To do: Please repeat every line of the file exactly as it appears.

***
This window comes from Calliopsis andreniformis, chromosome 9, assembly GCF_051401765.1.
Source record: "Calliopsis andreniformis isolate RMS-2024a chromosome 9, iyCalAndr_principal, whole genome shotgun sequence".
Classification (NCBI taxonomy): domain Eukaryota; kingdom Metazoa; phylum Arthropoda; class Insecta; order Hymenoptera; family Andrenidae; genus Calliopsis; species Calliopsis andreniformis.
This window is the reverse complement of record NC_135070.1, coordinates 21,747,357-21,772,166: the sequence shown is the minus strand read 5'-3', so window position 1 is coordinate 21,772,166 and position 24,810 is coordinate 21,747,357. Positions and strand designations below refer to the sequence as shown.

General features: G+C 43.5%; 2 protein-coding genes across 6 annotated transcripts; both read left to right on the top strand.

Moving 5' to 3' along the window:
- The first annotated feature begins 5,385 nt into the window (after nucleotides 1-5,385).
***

This window comes from Calliopsis andreniformis, chromosome 9, assembly GCF_051401765.1.
Source record: "Calliopsis andreniformis isolate RMS-2024a chromosome 9, iyCalAndr_principal, whole genome shotgun sequence".
Classification (NCBI taxonomy): domain Eukaryota; kingdom Metazoa; phylum Arthropoda; class Insecta; order Hymenoptera; family Andrenidae; genus Calliopsis; species Calliopsis andreniformis.
This window is the reverse complement of record NC_135070.1, coordinates 21,747,357-21,772,166: the sequence shown is the minus strand read 5'-3', so window position 1 is coordinate 21,772,166 and position 24,810 is coordinate 21,747,357. Positions and strand designations below refer to the sequence as shown.

General features: G+C 43.5%; 2 protein-coding genes across 6 annotated transcripts; both read left to right on the top strand.

Moving 5' to 3' along the window:
- The first annotated feature begins 5,385 nt into the window (after nucleotides 1-5,385).